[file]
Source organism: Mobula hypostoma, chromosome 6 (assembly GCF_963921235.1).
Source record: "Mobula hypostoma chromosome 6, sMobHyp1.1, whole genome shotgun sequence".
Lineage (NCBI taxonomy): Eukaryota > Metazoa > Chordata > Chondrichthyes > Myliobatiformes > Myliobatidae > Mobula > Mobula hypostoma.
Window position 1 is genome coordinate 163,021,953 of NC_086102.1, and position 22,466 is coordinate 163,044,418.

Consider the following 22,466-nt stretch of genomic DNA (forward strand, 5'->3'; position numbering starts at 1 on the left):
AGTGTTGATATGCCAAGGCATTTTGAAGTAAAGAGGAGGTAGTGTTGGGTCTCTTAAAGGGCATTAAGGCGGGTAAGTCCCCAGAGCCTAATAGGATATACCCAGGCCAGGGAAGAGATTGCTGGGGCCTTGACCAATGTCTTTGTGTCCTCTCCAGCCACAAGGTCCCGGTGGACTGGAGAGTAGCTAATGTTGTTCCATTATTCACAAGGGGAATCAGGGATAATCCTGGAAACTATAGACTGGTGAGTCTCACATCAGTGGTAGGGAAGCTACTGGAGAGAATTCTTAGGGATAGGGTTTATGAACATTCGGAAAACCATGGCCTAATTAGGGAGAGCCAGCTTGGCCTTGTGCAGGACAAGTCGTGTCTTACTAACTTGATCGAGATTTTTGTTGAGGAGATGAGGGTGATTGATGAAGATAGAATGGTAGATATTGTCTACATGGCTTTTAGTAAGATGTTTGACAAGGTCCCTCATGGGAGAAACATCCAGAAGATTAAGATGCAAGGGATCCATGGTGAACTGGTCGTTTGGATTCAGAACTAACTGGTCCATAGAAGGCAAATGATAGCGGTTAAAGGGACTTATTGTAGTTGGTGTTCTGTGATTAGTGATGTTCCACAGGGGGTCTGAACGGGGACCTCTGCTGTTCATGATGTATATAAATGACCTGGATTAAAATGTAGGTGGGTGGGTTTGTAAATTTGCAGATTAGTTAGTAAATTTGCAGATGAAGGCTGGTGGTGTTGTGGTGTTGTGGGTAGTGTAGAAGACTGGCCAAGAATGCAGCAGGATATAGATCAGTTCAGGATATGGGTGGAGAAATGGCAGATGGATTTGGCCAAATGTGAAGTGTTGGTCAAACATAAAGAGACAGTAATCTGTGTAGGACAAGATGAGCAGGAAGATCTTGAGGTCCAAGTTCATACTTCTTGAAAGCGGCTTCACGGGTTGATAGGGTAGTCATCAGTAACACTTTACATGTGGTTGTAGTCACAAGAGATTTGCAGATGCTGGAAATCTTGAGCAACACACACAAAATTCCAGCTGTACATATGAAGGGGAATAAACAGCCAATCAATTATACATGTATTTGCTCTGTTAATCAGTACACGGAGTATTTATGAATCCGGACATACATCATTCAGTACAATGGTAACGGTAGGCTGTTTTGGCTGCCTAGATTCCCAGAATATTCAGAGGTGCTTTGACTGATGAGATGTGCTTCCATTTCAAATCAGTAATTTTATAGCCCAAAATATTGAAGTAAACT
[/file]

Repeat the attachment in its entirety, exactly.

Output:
Source organism: Mobula hypostoma, chromosome 6 (assembly GCF_963921235.1).
Source record: "Mobula hypostoma chromosome 6, sMobHyp1.1, whole genome shotgun sequence".
Lineage (NCBI taxonomy): Eukaryota > Metazoa > Chordata > Chondrichthyes > Myliobatiformes > Myliobatidae > Mobula > Mobula hypostoma.
Window position 1 is genome coordinate 163,021,953 of NC_086102.1, and position 22,466 is coordinate 163,044,418.

Consider the following 22,466-nt stretch of genomic DNA (forward strand, 5'->3'; position numbering starts at 1 on the left):
AGTGTTGATATGCCAAGGCATTTTGAAGTAAAGAGGAGGTAGTGTTGGGTCTCTTAAAGGGCATTAAGGCGGGTAAGTCCCCAGAGCCTAATAGGATATACCCAGGCCAGGGAAGAGATTGCTGGGGCCTTGACCAATGTCTTTGTGTCCTCTCCAGCCACAAGGTCCCGGTGGACTGGAGAGTAGCTAATGTTGTTCCATTATTCACAAGGGGAATCAGGGATAATCCTGGAAACTATAGACTGGTGAGTCTCACATCAGTGGTAGGGAAGCTACTGGAGAGAATTCTTAGGGATAGGGTTTATGAACATTCGGAAAACCATGGCCTAATTAGGGAGAGCCAGCTTGGCCTTGTGCAGGACAAGTCGTGTCTTACTAACTTGATCGAGATTTTTGTTGAGGAGATGAGGGTGATTGATGAAGATAGAATGGTAGATATTGTCTACATGGCTTTTAGTAAGATGTTTGACAAGGTCCCTCATGGGAGAAACATCCAGAAGATTAAGATGCAAGGGATCCATGGTGAACTGGTCGTTTGGATTCAGAACTAACTGGTCCATAGAAGGCAAATGATAGCGGTTAAAGGGACTTATTGTAGTTGGTGTTCTGTGATTAGTGATGTTCCACAGGGGGTCTGAACGGGGACCTCTGCTGTTCATGATGTATATAAATGACCTGGATTAAAATGTAGGTGGGTGGGTTTGTAAATTTGCAGATTAGTTAGTAAATTTGCAGATGAAGGCTGGTGGTGTTGTGGTGTTGTGGGTAGTGTAGAAGACTGGCCAAGAATGCAGCAGGATATAGATCAGTTCAGGATATGGGTGGAGAAATGGCAGATGGATTTGGCCAAATGTGAAGTGTTGGTCAAACATAAAGAGACAGTAATCTGTGTAGGACAAGATGAGCAGGAAGATCTTGAGGTCCAAGTTCATACTTCTTGAAAGCGGCTTCACGGGTTGATAGGGTAGTCATCAGTAACACTTTACATGTGGTTGTAGTCACAAGAGATTTGCAGATGCTGGAAATCTTGAGCAACACACACAAAATTCCAGCTGTACATATGAAGGGGAATAAACAGCCAATCAATTATACATGTATTTGCTCTGTTAATCAGTACACGGAGTATTTATGAATCCGGACATACATCATTCAGTACAATGGTAACGGTAGGCTGTTTTGGCTGCCTAGATTCCCAGAATATTCAGAGGTGCTTTGACTGATGAGATGTGCTTCCATTTCAAATCAGTAATTTTATAGCCCAAAATATTGAAGTAAACT